Thermal Exclusions (a.k.a Free Square Footage)

Thermal exclusions are the “free square footage” from designing and building thicker exterior walls to provide better insulation which the City of Vancouver allows as extra square feet for a home, on top of the allowable square footage. To home buyers looking for Real Estate, it is simply a part of the Total Finished Area of the home since the thicknesses of all exterior walls enclosing a finished interior area are included as the Total Finished Area. This is the common practice for calculating Total Finished Area and is also the guideline for measuring single-family residential units specified in the ANSI Z765-2003: Square Footage – Method for Calculating measuring standard that we follow for our measurements.
An example: If the maximum allowable sqft for a home to be built is 2000 sqft, and the thermal exclusion is 40 sqft, the Total Finished Area, or the marketable square footage of the home, would actually be 2040 sqft. While it should be clearly documented in the construction drawings and permits, it is probably not needed nor included in the marketing materials of the home for sale.
Normally, on MLS or only the “Total Finished Area” is stated, which would be the total finished square footage that includes any legally-built “free space” that the City permits. If we were to go measure the home on-site and provide As-Built Measurements, we would provide the Total Finished Area that would include the exterior wall’s extra wall thickness, or “Thermal Exclusions” that the City allowed to be built.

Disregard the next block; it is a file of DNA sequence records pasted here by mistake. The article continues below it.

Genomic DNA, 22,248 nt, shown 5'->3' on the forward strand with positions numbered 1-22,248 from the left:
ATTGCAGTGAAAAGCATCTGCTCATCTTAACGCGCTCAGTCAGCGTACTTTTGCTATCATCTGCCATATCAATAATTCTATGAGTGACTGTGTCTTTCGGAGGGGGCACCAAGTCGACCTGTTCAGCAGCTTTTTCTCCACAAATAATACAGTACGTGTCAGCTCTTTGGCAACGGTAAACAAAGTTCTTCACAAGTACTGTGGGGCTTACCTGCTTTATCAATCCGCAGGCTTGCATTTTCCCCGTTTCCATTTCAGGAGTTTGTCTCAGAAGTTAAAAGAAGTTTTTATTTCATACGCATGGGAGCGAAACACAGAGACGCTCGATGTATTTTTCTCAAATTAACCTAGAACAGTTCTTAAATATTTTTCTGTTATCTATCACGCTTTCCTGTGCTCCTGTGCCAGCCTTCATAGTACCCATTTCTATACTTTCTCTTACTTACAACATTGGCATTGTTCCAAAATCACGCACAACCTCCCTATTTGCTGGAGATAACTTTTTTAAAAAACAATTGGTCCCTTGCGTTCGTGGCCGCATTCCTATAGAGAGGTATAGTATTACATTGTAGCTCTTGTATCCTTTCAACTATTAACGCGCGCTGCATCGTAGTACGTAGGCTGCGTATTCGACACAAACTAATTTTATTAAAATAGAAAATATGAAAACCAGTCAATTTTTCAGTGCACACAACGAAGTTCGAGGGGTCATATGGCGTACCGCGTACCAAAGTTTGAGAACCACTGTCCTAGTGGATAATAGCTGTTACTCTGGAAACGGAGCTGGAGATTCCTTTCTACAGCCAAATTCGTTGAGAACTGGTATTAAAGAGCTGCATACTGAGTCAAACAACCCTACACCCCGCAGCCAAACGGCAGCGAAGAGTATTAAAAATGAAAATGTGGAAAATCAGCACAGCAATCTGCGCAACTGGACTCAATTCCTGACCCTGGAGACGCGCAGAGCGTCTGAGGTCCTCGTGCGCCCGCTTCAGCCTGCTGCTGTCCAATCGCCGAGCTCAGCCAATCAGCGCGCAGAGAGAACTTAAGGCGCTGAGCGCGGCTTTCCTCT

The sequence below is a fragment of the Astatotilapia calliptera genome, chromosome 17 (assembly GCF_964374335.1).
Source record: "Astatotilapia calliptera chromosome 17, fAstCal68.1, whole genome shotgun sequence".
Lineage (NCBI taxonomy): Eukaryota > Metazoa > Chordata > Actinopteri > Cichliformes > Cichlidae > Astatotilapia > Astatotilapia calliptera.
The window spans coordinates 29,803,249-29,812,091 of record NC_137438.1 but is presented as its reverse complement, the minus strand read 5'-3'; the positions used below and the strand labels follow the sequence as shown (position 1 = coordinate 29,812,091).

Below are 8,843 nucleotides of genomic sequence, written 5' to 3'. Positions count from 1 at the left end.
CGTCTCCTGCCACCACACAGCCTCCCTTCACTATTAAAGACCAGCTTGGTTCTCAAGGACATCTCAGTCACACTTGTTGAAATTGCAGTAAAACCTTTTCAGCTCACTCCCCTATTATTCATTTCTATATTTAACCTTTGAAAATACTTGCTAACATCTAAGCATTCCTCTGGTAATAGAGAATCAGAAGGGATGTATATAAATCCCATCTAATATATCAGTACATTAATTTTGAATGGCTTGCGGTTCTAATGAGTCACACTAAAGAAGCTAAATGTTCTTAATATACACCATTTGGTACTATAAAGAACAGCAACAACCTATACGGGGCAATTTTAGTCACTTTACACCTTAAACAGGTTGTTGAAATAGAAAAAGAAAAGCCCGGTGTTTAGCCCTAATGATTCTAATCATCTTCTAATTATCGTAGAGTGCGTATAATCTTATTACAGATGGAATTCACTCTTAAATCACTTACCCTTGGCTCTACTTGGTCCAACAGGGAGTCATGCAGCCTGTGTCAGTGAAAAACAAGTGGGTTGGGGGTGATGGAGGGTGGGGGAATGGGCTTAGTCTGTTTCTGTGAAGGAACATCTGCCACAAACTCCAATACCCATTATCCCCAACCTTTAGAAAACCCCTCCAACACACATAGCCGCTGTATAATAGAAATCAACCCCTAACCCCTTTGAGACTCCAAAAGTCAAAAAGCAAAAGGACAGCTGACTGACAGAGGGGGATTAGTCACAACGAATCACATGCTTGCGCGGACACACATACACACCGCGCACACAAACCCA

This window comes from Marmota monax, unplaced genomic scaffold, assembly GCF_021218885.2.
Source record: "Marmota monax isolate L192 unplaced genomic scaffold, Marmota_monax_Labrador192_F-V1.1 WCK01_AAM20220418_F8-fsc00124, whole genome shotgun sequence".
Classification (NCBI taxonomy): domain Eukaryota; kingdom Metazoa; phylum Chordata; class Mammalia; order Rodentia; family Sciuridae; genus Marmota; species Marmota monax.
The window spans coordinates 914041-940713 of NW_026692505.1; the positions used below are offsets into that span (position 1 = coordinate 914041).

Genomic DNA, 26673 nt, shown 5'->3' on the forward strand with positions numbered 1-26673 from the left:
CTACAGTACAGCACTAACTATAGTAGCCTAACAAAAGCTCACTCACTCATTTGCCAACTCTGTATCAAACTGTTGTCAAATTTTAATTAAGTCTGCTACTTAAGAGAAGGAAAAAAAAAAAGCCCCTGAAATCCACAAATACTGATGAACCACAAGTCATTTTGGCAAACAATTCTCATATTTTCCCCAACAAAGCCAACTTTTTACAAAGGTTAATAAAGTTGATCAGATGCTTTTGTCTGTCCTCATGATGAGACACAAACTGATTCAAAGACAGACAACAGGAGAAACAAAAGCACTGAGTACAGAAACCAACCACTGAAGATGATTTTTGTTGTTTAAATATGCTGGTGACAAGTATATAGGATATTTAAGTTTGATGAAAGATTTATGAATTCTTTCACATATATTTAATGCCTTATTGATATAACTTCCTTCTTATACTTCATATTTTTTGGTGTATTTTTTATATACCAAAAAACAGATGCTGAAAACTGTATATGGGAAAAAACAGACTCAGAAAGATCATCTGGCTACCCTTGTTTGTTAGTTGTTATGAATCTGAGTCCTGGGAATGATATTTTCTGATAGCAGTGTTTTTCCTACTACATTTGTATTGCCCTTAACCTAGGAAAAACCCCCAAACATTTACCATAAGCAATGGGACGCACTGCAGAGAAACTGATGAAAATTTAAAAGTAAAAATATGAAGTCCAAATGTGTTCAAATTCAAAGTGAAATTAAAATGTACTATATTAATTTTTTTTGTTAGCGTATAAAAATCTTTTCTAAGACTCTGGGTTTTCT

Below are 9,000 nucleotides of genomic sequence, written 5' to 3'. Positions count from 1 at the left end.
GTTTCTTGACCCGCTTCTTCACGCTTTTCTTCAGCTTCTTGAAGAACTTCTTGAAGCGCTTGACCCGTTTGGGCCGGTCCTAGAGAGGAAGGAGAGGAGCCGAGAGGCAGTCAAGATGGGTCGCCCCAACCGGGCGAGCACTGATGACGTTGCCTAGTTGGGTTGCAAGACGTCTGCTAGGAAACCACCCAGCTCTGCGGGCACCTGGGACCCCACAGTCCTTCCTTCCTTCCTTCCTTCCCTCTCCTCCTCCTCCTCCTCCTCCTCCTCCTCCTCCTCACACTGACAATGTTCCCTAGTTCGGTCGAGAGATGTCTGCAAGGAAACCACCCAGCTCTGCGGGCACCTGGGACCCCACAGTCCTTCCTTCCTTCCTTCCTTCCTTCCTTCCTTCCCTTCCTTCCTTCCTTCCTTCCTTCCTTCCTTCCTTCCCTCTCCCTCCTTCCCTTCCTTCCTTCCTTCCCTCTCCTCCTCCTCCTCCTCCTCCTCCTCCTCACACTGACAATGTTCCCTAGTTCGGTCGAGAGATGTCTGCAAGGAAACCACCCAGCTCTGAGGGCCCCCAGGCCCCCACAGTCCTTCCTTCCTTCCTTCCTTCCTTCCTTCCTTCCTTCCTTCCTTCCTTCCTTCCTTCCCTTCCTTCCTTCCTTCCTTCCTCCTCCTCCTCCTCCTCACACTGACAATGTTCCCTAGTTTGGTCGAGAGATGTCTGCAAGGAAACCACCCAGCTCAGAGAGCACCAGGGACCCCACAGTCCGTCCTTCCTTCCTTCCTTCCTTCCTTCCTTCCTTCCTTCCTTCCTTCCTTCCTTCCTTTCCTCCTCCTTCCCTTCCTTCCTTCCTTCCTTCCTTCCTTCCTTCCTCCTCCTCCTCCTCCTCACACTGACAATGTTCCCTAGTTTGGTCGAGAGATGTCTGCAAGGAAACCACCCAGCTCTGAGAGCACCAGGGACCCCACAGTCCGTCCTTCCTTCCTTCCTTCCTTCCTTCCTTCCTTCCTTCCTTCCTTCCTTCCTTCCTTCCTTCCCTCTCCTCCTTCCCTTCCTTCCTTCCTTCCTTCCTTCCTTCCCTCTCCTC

As for checking the actual square footage on any construction drawing, without getting any onsite measuring done, the architect or builder would need to confirm or provide the square footage as they have the original working drawings and the square footage used to apply for the building permits (or made changes on the construction site as they were building – which does happen). The process of transferring the original construction or “blueprint” drawings to marketing drawings that you typically see provided with new developments or on, most likely will introduce some error, and without doing actual verification measurements on-site, you would not be able to determine the exact square footage of the home.
Finally, creating polished marketing drawings from the construction drawings would eliminate the possibility of E&O insurance since on-site measuring service wasn’t used to verify the square footage.
I hope this bit of information helps with the process of understand contruction drawings, thermal exclusions,completing the marketing floor plans. Please let me know if there’s any questions or anything else I can help you with.
About Brett Youngberg

Brett is an engineer turned professional athlete, turned business owner & marketer.

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